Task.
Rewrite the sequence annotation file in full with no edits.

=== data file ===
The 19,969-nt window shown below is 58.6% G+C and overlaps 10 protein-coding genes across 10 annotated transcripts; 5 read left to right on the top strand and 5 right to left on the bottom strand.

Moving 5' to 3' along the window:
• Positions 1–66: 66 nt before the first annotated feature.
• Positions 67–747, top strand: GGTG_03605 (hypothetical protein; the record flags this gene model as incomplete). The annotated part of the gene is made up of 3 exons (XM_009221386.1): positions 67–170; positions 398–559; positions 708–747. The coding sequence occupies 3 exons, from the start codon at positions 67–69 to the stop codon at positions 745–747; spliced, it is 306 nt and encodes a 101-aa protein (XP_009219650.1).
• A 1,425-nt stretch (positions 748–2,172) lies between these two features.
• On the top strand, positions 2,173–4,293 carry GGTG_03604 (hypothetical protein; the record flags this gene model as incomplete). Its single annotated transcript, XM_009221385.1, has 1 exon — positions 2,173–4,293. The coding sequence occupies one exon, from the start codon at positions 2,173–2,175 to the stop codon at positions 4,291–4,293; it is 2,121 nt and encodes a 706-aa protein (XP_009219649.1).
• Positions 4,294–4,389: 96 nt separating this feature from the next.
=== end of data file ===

The 19,969-nt window shown below is 58.6% G+C and overlaps 10 protein-coding genes across 10 annotated transcripts; 5 read left to right on the top strand and 5 right to left on the bottom strand.

Moving 5' to 3' along the window:
• Positions 1–66: 66 nt before the first annotated feature.
• Positions 67–747, top strand: GGTG_03605 (hypothetical protein; the record flags this gene model as incomplete). The annotated part of the gene is made up of 3 exons (XM_009221386.1): positions 67–170; positions 398–559; positions 708–747. The coding sequence occupies 3 exons, from the start codon at positions 67–69 to the stop codon at positions 745–747; spliced, it is 306 nt and encodes a 101-aa protein (XP_009219650.1).
• A 1,425-nt stretch (positions 748–2,172) lies between these two features.
• On the top strand, positions 2,173–4,293 carry GGTG_03604 (hypothetical protein; the record flags this gene model as incomplete). Its single annotated transcript, XM_009221385.1, has 1 exon — positions 2,173–4,293. The coding sequence occupies one exon, from the start codon at positions 2,173–2,175 to the stop codon at positions 4,291–4,293; it is 2,121 nt and encodes a 706-aa protein (XP_009219649.1).
• Positions 4,294–4,389: 96 nt separating this feature from the next.